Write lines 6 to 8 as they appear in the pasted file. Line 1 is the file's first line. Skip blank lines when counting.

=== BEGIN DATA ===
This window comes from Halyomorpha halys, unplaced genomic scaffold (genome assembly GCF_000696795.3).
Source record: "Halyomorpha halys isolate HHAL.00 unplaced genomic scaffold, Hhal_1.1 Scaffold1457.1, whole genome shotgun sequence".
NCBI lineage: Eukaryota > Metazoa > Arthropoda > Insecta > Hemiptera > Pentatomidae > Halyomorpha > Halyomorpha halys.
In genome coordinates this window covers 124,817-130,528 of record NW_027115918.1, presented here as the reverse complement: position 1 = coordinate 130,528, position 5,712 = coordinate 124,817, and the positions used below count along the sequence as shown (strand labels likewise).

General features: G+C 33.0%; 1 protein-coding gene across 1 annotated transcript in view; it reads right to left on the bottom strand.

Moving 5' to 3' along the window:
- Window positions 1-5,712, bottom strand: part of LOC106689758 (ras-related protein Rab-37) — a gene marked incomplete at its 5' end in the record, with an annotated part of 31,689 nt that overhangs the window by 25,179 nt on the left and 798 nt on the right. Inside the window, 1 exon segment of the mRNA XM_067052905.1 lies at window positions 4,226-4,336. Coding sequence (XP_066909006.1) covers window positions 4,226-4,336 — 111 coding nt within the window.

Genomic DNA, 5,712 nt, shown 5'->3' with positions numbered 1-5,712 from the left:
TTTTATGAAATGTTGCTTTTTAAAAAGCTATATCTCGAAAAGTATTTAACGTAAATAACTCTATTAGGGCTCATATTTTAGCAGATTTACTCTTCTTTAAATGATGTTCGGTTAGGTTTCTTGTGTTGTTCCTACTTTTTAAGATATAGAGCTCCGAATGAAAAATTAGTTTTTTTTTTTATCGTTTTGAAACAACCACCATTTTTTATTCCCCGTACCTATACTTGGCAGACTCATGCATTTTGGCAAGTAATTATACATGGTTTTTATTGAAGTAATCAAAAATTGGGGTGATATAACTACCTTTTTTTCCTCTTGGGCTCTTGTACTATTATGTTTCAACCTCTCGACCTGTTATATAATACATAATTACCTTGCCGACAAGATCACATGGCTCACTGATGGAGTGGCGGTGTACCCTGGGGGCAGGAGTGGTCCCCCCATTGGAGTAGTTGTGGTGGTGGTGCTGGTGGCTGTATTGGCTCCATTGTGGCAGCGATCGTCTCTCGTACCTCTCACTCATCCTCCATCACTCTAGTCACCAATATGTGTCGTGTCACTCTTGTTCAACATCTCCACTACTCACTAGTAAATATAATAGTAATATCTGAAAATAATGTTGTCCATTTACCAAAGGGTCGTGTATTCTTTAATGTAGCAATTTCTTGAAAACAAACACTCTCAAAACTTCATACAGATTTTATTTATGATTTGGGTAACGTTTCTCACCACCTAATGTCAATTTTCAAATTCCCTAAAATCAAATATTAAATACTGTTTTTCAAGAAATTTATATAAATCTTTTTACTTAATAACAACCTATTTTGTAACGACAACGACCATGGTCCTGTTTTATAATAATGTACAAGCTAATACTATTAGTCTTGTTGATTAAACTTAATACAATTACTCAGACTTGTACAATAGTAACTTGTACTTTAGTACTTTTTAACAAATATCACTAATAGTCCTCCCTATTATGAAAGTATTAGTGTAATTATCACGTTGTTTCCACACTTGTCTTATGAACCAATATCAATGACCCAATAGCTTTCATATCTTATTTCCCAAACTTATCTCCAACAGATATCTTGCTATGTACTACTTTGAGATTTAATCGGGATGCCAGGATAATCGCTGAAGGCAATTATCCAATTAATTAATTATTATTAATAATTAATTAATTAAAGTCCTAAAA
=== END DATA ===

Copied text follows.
Moving 5' to 3' along the window:
- Window positions 1-5,712, bottom strand: part of LOC106689758 (ras-related protein Rab-37) — a gene marked incomplete at its 5' end in the record, with an annotated part of 31,689 nt that overhangs the window by 25,179 nt on the left and 798 nt on the right. Inside the window, 1 exon segment of the mRNA XM_067052905.1 lies at window positions 4,226-4,336. Coding sequence (XP_066909006.1) covers window positions 4,226-4,336 — 111 coding nt within the window.

Genomic DNA, 5,712 nt, shown 5'->3' with positions numbered 1-5,712 from the left: